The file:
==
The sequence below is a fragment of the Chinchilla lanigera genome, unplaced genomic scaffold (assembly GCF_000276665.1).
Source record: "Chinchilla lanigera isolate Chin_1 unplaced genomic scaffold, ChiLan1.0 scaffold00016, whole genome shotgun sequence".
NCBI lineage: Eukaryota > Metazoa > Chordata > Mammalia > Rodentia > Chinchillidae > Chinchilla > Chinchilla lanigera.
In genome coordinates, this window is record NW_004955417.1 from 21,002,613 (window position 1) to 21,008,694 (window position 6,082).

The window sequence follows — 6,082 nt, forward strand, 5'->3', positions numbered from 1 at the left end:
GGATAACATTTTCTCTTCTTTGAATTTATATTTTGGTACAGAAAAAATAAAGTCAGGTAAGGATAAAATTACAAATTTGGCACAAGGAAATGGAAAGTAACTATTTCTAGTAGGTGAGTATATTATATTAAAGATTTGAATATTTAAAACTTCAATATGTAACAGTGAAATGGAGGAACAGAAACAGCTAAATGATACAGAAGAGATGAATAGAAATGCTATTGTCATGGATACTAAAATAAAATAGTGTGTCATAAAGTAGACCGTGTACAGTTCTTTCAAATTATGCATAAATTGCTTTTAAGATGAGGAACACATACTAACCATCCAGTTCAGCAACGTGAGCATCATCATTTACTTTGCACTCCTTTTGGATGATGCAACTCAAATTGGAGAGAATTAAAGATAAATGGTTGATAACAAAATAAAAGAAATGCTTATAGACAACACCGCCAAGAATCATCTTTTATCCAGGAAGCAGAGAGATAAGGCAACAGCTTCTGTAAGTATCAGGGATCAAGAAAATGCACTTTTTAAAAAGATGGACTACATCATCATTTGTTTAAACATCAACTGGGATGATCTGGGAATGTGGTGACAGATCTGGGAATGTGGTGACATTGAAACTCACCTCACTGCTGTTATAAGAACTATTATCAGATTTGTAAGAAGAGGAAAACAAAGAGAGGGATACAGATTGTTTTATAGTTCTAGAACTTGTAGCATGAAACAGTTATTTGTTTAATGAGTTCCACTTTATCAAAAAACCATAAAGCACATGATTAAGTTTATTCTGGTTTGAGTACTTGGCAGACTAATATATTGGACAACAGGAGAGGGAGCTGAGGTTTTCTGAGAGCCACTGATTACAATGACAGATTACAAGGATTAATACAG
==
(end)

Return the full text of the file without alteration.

The sequence below is a fragment of the Chinchilla lanigera genome, unplaced genomic scaffold (assembly GCF_000276665.1).
Source record: "Chinchilla lanigera isolate Chin_1 unplaced genomic scaffold, ChiLan1.0 scaffold00016, whole genome shotgun sequence".
NCBI lineage: Eukaryota > Metazoa > Chordata > Mammalia > Rodentia > Chinchillidae > Chinchilla > Chinchilla lanigera.
In genome coordinates, this window is record NW_004955417.1 from 21,002,613 (window position 1) to 21,008,694 (window position 6,082).

The window sequence follows — 6,082 nt, forward strand, 5'->3', positions numbered from 1 at the left end:
GGATAACATTTTCTCTTCTTTGAATTTATATTTTGGTACAGAAAAAATAAAGTCAGGTAAGGATAAAATTACAAATTTGGCACAAGGAAATGGAAAGTAACTATTTCTAGTAGGTGAGTATATTATATTAAAGATTTGAATATTTAAAACTTCAATATGTAACAGTGAAATGGAGGAACAGAAACAGCTAAATGATACAGAAGAGATGAATAGAAATGCTATTGTCATGGATACTAAAATAAAATAGTGTGTCATAAAGTAGACCGTGTACAGTTCTTTCAAATTATGCATAAATTGCTTTTAAGATGAGGAACACATACTAACCATCCAGTTCAGCAACGTGAGCATCATCATTTACTTTGCACTCCTTTTGGATGATGCAACTCAAATTGGAGAGAATTAAAGATAAATGGTTGATAACAAAATAAAAGAAATGCTTATAGACAACACCGCCAAGAATCATCTTTTATCCAGGAAGCAGAGAGATAAGGCAACAGCTTCTGTAAGTATCAGGGATCAAGAAAATGCACTTTTTAAAAAGATGGACTACATCATCATTTGTTTAAACATCAACTGGGATGATCTGGGAATGTGGTGACAGATCTGGGAATGTGGTGACATTGAAACTCACCTCACTGCTGTTATAAGAACTATTATCAGATTTGTAAGAAGAGGAAAACAAAGAGAGGGATACAGATTGTTTTATAGTTCTAGAACTTGTAGCATGAAACAGTTATTTGTTTAATGAGTTCCACTTTATCAAAAAACCATAAAGCACATGATTAAGTTTATTCTGGTTTGAGTACTTGGCAGACTAATATATTGGACAACAGGAGAGGGAGCTGAGGTTTTCTGAGAGCCACTGATTACAATGACAGATTACAAGGATTAATACAG